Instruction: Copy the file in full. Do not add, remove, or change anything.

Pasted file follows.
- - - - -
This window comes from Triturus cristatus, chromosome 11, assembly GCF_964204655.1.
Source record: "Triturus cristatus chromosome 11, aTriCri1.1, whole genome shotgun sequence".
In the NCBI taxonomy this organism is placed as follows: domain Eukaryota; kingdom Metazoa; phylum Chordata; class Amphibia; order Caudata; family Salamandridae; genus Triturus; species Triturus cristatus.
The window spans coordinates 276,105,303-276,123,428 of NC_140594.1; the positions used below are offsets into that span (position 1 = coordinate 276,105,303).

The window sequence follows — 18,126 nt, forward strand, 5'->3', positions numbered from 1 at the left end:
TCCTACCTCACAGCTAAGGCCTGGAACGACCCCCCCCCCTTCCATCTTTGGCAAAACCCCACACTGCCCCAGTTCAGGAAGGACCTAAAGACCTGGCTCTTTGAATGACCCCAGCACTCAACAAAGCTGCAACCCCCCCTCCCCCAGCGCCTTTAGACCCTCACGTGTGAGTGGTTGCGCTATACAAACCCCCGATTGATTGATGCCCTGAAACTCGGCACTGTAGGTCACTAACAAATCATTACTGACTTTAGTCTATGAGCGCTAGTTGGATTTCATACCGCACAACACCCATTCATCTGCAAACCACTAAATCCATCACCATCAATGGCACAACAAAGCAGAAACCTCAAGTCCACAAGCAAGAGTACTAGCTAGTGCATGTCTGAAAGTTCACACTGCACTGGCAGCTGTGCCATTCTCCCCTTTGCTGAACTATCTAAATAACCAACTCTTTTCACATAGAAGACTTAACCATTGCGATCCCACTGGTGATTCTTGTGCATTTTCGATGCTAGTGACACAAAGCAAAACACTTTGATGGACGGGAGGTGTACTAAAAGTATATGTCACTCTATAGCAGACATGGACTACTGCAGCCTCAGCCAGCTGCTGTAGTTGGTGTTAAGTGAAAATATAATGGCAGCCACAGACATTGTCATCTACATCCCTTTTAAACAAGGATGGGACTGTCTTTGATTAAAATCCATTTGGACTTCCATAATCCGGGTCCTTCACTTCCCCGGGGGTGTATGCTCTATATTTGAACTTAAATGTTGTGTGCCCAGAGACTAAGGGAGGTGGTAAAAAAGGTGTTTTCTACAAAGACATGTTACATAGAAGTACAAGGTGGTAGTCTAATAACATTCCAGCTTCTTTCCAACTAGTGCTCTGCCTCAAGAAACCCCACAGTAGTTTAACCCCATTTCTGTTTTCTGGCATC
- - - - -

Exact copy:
This window comes from Triturus cristatus, chromosome 11, assembly GCF_964204655.1.
Source record: "Triturus cristatus chromosome 11, aTriCri1.1, whole genome shotgun sequence".
In the NCBI taxonomy this organism is placed as follows: domain Eukaryota; kingdom Metazoa; phylum Chordata; class Amphibia; order Caudata; family Salamandridae; genus Triturus; species Triturus cristatus.
The window spans coordinates 276,105,303-276,123,428 of NC_140594.1; the positions used below are offsets into that span (position 1 = coordinate 276,105,303).

The window sequence follows — 18,126 nt, forward strand, 5'->3', positions numbered from 1 at the left end:
TCCTACCTCACAGCTAAGGCCTGGAACGACCCCCCCCCCTTCCATCTTTGGCAAAACCCCACACTGCCCCAGTTCAGGAAGGACCTAAAGACCTGGCTCTTTGAATGACCCCAGCACTCAACAAAGCTGCAACCCCCCCTCCCCCAGCGCCTTTAGACCCTCACGTGTGAGTGGTTGCGCTATACAAACCCCCGATTGATTGATGCCCTGAAACTCGGCACTGTAGGTCACTAACAAATCATTACTGACTTTAGTCTATGAGCGCTAGTTGGATTTCATACCGCACAACACCCATTCATCTGCAAACCACTAAATCCATCACCATCAATGGCACAACAAAGCAGAAACCTCAAGTCCACAAGCAAGAGTACTAGCTAGTGCATGTCTGAAAGTTCACACTGCACTGGCAGCTGTGCCATTCTCCCCTTTGCTGAACTATCTAAATAACCAACTCTTTTCACATAGAAGACTTAACCATTGCGATCCCACTGGTGATTCTTGTGCATTTTCGATGCTAGTGACACAAAGCAAAACACTTTGATGGACGGGAGGTGTACTAAAAGTATATGTCACTCTATAGCAGACATGGACTACTGCAGCCTCAGCCAGCTGCTGTAGTTGGTGTTAAGTGAAAATATAATGGCAGCCACAGACATTGTCATCTACATCCCTTTTAAACAAGGATGGGACTGTCTTTGATTAAAATCCATTTGGACTTCCATAATCCGGGTCCTTCACTTCCCCGGGGGTGTATGCTCTATATTTGAACTTAAATGTTGTGTGCCCAGAGACTAAGGGAGGTGGTAAAAAAGGTGTTTTCTACAAAGACATGTTACATAGAAGTACAAGGTGGTAGTCTAATAACATTCCAGCTTCTTTCCAACTAGTGCTCTGCCTCAAGAAACCCCACAGTAGTTTAACCCCATTTCTGTTTTCTGGCATC